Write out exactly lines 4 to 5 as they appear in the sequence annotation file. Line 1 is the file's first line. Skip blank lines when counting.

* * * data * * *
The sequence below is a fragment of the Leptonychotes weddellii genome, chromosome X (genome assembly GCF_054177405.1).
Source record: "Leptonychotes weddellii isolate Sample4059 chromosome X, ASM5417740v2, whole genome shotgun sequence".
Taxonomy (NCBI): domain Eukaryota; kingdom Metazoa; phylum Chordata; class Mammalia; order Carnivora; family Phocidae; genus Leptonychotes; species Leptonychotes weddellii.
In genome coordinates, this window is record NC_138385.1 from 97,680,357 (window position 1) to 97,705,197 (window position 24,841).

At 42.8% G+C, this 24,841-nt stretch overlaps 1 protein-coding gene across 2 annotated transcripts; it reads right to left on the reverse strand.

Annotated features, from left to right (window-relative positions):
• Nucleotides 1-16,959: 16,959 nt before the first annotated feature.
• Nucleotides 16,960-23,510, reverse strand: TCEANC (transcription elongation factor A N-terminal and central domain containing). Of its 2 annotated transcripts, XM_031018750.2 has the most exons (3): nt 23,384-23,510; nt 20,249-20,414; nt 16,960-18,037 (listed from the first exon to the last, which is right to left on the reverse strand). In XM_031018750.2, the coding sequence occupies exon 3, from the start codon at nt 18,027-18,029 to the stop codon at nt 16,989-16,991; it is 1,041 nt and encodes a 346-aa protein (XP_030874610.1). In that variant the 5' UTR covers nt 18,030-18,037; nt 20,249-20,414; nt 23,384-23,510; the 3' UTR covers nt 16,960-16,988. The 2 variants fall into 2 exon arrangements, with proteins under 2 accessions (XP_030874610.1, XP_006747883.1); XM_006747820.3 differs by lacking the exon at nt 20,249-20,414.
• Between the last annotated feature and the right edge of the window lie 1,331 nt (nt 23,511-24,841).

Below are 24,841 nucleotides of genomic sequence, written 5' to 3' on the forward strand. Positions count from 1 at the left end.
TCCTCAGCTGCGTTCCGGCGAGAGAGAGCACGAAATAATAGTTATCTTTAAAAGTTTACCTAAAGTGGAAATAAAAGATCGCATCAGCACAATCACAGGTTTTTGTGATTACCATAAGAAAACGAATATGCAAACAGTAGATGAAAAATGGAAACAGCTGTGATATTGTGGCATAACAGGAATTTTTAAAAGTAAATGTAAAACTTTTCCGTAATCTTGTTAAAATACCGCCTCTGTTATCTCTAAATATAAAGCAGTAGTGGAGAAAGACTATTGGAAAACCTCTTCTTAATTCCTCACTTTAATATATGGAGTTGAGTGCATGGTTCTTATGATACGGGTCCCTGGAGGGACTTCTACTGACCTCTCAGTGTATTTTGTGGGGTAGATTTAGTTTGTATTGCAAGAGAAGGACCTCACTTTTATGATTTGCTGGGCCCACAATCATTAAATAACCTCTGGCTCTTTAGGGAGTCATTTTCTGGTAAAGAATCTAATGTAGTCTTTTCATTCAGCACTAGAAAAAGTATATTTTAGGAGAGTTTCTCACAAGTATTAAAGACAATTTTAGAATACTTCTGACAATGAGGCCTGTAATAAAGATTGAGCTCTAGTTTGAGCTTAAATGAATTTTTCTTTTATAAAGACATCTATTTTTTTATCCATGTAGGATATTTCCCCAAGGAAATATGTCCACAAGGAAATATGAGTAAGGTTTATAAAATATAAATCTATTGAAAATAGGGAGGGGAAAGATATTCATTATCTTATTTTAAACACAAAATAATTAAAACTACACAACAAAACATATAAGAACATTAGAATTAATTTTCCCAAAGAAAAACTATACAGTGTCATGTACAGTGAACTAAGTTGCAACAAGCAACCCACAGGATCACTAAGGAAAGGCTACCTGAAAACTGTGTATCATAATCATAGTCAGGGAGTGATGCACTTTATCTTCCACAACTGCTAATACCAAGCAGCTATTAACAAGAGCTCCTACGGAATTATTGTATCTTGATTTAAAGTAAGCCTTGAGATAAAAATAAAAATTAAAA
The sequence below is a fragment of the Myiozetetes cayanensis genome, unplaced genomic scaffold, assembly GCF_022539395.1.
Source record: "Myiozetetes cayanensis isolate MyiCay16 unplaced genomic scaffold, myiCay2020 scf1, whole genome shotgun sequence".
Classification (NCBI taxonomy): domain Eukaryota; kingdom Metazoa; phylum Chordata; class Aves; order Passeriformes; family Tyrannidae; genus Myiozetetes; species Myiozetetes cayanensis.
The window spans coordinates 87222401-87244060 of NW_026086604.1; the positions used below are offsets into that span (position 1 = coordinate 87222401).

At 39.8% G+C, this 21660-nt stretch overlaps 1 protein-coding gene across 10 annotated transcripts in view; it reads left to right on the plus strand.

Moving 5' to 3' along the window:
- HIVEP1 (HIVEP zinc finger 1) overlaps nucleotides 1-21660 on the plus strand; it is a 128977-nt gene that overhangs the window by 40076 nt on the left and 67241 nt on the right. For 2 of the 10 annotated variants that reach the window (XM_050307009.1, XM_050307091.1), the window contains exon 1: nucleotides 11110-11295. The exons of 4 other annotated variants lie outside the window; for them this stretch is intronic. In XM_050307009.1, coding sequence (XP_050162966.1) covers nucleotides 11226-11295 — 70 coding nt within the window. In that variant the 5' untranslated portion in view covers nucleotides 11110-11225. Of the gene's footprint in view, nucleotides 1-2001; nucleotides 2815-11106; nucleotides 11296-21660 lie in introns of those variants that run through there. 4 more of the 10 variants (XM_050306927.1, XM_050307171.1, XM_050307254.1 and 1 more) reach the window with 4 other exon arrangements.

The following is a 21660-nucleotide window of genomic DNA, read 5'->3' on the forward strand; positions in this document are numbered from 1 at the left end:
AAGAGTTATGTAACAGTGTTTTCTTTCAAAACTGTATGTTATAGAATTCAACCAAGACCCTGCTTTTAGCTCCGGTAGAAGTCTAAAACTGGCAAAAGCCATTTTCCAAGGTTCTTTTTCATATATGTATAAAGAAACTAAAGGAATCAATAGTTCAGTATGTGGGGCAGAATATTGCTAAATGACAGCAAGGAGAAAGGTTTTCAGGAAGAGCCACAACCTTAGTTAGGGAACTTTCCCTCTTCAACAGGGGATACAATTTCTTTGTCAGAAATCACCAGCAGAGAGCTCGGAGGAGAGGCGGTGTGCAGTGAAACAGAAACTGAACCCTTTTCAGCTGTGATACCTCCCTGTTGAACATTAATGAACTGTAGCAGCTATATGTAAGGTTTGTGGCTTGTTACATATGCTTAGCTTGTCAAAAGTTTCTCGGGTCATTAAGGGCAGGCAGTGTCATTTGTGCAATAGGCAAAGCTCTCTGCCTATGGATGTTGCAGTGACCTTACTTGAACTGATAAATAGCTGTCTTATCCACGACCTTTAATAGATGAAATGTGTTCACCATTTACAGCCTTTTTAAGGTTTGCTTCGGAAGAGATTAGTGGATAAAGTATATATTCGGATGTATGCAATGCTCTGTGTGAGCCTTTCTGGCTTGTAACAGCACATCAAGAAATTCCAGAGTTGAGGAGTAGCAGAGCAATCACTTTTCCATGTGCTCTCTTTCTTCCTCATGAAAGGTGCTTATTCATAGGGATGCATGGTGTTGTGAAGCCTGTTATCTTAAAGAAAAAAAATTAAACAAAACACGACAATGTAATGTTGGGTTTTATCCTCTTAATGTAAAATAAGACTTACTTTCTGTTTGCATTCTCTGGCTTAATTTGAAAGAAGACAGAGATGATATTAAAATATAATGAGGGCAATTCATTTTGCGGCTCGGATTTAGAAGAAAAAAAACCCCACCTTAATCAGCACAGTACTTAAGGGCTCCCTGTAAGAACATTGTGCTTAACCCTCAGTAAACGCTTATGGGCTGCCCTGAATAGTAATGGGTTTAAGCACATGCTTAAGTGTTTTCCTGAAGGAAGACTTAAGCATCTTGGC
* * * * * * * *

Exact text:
In genome coordinates, this window is record NC_138385.1 from 97,680,357 (window position 1) to 97,705,197 (window position 24,841).

At 42.8% G+C, this 24,841-nt stretch overlaps 1 protein-coding gene across 2 annotated transcripts; it reads right to left on the reverse strand.